I think the defining characteristics of being a closed person are numbness and denial. When you are numb you don’t feel anything and when you feel nothing, you never get hurt. And even if you do get hurt, you deny it because that would mean people can in fact affect the way you live your life. I lived that way for almost two years. The conversation went like this: John Q would say something hurtful, only to realize it a few moments later and apologize. I would not acknowledge the apparent wound and shrug it off as if John Q could not possibly hurt me with mere words, only to further alienate myself from John Q because of my inability to admit hurt. Numbness and denial work as a potent concoction to allow you to not feel hurt with the unfortunate side affect of feeling nothing, ever. Thus, when you want to feel joy or love or peace, you can’t because you are numb. Thus, one legitimately asks the question if you are actually alive or if you are simply a zombie?
When I came to the place of realizing I was a zombie, I knew I needed to tear down my carefully placed wall of protection, reject the numbness and finally admit that I was a weak and broken person who needs Jesus and others. I realized I needed to reveal myself to Jesus who already saw me as I was and to my community that wanted to know the real me; but that is difficult. Yet, after several years, one helpful exercise has come forward and I would like to pass that on to you. The exercise that has helped me let myself be known to others is to simply be honest. If someone hurts me, I tell them. If I prefer something, I let that be known. If something is wonderful or terrible, I try my best to let that be known in a socially acceptable way.
As I have learned simply to be honest, it has allowed me to let others know me as well as creating more than a few awkward conversations and moments. I am not going to lie and say that “just being honest” is easy because it is not. After almost 7 years, it is still not easy. You need a good sense of how you are feeling as well as the social astuteness to know what to say and when to say it. You also need to learn to be brutally honest with yourself because self-deception is real. We are very good at telling ourselves something is not important when it really is and this is why we must invite Jesus into our lives to be the ultimate truth teller.
Letting yourself be known begins with honesty with others and with ourselves. We need Jesus to be the leader of this process. When we begin, we will experience pain, but the fruit will be a level of vulnerability that allows you to truly be known by God, yourself, and others. It is worth the pain. In part three, I will give some very practical tools in ways to go even deeper in vulnerability.Comments
I still remember it like it was yesterday: I was in Estes Chapel at Asbury Seminary listening to Chris Heuertz preach and he said one of the most profound things I had ever heard. “Vulnerability is not spewing your whole life on every person you meet; vulnerability is allowing people to be so part of your life that if they wanted to hurt you, they could.” Game changer.
I had come from a very hard season in life and for the sake of survival I had become an Island unto myself. Yet, when I was in a community of believers that was safe and truly loved me, I did not know how to get off of my island. So I began the journey of becoming vulnerable and I still remember the moment I cracked. During a time of prayer, I confessed to my friends that I was a hypocritical, self-loathing, porn watching pastor and seminarian. I was broken and I could not do this Christian thing without them. The unconditional love and acceptance was more than I ever dreamed of, but it was quickly replaced with the shame of having “spilled my guts” and with learning what it actually means to be vulnerable in community. That’s why Chris’s words were so profound.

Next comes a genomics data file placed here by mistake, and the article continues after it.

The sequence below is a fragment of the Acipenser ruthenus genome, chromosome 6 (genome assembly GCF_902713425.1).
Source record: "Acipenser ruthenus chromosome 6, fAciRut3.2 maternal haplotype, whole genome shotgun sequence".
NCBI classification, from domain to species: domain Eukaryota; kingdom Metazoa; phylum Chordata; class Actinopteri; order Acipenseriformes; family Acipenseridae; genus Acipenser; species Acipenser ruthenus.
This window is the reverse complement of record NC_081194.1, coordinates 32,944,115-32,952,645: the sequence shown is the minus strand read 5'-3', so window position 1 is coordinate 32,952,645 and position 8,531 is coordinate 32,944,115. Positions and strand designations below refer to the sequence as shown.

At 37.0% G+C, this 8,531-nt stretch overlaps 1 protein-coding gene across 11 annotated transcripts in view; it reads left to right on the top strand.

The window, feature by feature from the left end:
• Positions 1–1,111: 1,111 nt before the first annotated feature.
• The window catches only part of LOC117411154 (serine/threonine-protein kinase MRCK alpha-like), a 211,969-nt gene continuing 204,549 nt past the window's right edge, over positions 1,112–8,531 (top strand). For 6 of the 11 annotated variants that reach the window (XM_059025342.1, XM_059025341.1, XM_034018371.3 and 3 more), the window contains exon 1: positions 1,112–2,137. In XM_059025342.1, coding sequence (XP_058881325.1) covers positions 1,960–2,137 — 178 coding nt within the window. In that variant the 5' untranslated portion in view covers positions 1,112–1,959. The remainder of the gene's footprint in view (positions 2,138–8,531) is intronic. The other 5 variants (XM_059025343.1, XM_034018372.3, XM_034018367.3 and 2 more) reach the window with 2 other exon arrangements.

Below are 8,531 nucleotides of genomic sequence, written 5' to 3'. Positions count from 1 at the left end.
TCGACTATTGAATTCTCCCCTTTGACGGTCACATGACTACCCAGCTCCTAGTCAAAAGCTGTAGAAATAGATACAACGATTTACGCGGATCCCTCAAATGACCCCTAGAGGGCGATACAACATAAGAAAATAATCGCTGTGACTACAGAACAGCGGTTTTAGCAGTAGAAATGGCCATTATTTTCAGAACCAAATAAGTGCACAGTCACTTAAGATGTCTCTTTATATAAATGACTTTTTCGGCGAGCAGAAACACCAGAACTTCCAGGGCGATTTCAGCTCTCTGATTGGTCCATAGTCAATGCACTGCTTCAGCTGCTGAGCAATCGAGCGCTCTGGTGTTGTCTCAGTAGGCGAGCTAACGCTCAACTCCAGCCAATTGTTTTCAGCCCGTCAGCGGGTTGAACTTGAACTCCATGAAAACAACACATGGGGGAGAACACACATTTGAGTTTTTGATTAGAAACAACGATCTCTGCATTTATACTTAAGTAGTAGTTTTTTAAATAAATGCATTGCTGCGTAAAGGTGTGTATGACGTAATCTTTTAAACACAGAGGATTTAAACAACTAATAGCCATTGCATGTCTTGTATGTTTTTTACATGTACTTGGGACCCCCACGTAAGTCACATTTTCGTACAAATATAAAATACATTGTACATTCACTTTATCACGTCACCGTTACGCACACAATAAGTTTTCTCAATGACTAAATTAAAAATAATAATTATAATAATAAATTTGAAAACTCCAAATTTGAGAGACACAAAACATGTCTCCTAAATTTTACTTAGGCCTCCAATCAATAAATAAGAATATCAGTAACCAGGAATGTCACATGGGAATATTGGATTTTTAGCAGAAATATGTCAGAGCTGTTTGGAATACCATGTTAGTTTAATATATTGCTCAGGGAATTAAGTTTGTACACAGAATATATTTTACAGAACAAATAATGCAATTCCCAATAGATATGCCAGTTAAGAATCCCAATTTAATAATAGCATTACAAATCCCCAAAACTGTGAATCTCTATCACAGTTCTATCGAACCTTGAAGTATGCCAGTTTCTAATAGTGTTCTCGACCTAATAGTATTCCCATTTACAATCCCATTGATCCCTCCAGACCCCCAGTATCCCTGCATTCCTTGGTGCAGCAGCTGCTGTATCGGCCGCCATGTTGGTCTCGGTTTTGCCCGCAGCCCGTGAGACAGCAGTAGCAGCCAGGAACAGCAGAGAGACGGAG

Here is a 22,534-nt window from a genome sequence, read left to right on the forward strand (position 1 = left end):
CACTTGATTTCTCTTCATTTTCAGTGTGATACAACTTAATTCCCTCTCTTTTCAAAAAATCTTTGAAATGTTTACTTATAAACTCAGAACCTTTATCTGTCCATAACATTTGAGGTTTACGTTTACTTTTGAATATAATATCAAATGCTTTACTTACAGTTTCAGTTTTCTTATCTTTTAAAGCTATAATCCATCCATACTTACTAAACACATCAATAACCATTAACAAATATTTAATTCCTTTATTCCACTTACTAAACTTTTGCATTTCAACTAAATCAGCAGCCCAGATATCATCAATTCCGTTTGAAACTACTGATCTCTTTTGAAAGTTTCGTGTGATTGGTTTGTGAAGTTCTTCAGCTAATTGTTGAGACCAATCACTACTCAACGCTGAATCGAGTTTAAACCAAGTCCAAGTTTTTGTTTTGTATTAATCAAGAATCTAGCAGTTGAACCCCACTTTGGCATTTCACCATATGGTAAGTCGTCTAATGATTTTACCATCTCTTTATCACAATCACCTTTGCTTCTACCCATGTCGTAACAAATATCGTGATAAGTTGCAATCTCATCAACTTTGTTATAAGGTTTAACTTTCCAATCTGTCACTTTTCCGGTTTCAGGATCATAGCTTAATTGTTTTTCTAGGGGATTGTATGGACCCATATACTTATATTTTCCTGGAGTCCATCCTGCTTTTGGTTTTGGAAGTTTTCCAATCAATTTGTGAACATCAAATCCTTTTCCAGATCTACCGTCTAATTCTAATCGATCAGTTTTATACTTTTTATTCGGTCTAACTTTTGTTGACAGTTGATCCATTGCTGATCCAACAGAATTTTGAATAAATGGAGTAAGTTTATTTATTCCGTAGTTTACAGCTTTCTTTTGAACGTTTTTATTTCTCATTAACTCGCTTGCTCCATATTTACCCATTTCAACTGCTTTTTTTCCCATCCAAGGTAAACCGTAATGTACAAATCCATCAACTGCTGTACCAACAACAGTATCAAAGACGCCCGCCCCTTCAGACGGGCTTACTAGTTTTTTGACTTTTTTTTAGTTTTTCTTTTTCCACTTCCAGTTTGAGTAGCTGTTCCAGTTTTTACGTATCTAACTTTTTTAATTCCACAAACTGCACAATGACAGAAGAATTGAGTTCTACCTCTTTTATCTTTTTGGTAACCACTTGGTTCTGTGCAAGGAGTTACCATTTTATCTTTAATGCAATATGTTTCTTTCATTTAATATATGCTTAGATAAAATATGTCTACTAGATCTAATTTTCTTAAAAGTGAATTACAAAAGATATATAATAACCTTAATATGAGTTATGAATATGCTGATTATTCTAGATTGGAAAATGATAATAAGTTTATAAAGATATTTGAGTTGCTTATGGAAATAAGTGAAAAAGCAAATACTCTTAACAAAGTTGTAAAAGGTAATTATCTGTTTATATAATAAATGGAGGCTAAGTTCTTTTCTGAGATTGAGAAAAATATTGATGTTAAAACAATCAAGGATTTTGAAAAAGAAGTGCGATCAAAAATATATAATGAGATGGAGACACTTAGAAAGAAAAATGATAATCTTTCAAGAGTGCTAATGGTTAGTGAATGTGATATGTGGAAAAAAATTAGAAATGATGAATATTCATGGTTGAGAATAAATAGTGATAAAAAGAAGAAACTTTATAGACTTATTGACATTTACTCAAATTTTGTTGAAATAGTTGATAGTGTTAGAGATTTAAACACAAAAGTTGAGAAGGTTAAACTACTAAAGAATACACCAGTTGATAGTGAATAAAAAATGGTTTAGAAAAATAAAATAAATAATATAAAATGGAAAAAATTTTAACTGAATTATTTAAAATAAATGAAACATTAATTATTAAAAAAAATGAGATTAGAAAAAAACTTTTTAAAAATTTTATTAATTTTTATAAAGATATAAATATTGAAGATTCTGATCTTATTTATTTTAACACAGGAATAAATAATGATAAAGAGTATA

In the years following that prayer meeting and subsequent chapel, being authentic and vulnerable in community, work, dating relationships, and family has been difficult. It has been trial and error of learning what to say, how much to say, and when to say it, while simultaneously trying to let my actions and accomplishments speak for themselves. My thinking was if I accomplish a lot, people will not see my vulnerability as weakness. I could never go back to not being vulnerable because I had never felt more human, but vulnerability is viewed as weakness in our culture. I have been told I am less manly, will be eaten alive if I show my weakness, shamed for caring, etc etc. I responded by showing I was strong, a man’s man, and selectively choosing who I was vulnerable with. Yet, I am not sure that was the best response.
Henri Nouwen in his book In the Name of Jesus says “the great message that we have to carry, as ministers of God’s word and followers of Jesus, is that God loves us not because of what we do or accomplish, but because God has created and redeemed us in love and has chosen to proclaim that love as the true source of all human life.” In my weakness, Christ is strong. In my vulnerability, Christ is glorified because the attempts of the enemy on my life have been destroyed and it is clearly shown that Christ has done the work. Vulnerability is essential to the Christian journey because it destroys shame and brings honor to Christ and His work. But what does that look like in a world that values strength, accomplishment, and perfection? In the coming posts, I will unpack a few things I have learned about vulnerability as well as a few resources that have helped me simultaneously become vulnerable while surviving in a world that isn’t.Comments